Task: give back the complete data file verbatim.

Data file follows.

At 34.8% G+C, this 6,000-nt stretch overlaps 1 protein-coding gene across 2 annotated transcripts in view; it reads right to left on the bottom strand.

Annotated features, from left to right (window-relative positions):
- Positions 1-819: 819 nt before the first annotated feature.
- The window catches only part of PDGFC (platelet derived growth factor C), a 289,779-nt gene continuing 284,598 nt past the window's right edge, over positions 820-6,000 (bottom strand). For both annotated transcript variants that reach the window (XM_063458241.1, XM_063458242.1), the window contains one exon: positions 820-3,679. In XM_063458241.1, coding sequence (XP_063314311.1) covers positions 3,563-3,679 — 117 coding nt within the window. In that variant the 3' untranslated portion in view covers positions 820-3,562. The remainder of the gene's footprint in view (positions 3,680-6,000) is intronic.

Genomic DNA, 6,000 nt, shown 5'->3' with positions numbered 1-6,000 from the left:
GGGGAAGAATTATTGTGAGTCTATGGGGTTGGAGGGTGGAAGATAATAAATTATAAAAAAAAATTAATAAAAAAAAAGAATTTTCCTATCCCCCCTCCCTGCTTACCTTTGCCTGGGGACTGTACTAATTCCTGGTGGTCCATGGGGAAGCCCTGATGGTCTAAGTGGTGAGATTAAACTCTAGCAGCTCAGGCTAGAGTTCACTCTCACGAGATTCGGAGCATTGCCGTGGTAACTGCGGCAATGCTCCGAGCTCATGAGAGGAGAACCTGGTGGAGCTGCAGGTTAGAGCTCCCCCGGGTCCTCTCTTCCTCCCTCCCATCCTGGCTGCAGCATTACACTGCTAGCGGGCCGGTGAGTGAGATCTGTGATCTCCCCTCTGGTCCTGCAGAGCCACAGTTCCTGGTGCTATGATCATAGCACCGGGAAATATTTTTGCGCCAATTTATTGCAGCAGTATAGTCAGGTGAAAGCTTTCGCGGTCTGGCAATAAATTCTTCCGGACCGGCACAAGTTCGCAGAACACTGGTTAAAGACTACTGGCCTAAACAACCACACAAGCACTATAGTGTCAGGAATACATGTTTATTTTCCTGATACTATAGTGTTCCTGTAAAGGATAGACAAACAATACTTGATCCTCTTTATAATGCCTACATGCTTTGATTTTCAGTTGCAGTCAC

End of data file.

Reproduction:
At 34.8% G+C, this 6,000-nt stretch overlaps 1 protein-coding gene across 2 annotated transcripts in view; it reads right to left on the bottom strand.

Annotated features, from left to right (window-relative positions):
- Positions 1-819: 819 nt before the first annotated feature.
- The window catches only part of PDGFC (platelet derived growth factor C), a 289,779-nt gene continuing 284,598 nt past the window's right edge, over positions 820-6,000 (bottom strand). For both annotated transcript variants that reach the window (XM_063458241.1, XM_063458242.1), the window contains one exon: positions 820-3,679. In XM_063458241.1, coding sequence (XP_063314311.1) covers positions 3,563-3,679 — 117 coding nt within the window. In that variant the 3' untranslated portion in view covers positions 820-3,562. The remainder of the gene's footprint in view (positions 3,680-6,000) is intronic.

Genomic DNA, 6,000 nt, shown 5'->3' with positions numbered 1-6,000 from the left:
GGGGAAGAATTATTGTGAGTCTATGGGGTTGGAGGGTGGAAGATAATAAATTATAAAAAAAAATTAATAAAAAAAAAGAATTTTCCTATCCCCCCTCCCTGCTTACCTTTGCCTGGGGACTGTACTAATTCCTGGTGGTCCATGGGGAAGCCCTGATGGTCTAAGTGGTGAGATTAAACTCTAGCAGCTCAGGCTAGAGTTCACTCTCACGAGATTCGGAGCATTGCCGTGGTAACTGCGGCAATGCTCCGAGCTCATGAGAGGAGAACCTGGTGGAGCTGCAGGTTAGAGCTCCCCCGGGTCCTCTCTTCCTCCCTCCCATCCTGGCTGCAGCATTACACTGCTAGCGGGCCGGTGAGTGAGATCTGTGATCTCCCCTCTGGTCCTGCAGAGCCACAGTTCCTGGTGCTATGATCATAGCACCGGGAAATATTTTTGCGCCAATTTATTGCAGCAGTATAGTCAGGTGAAAGCTTTCGCGGTCTGGCAATAAATTCTTCCGGACCGGCACAAGTTCGCAGAACACTGGTTAAAGACTACTGGCCTAAACAACCACACAAGCACTATAGTGTCAGGAATACATGTTTATTTTCCTGATACTATAGTGTTCCTGTAAAGGATAGACAAACAATACTTGATCCTCTTTATAATGCCTACATGCTTTGATTTTCAGTTGCAGTCAC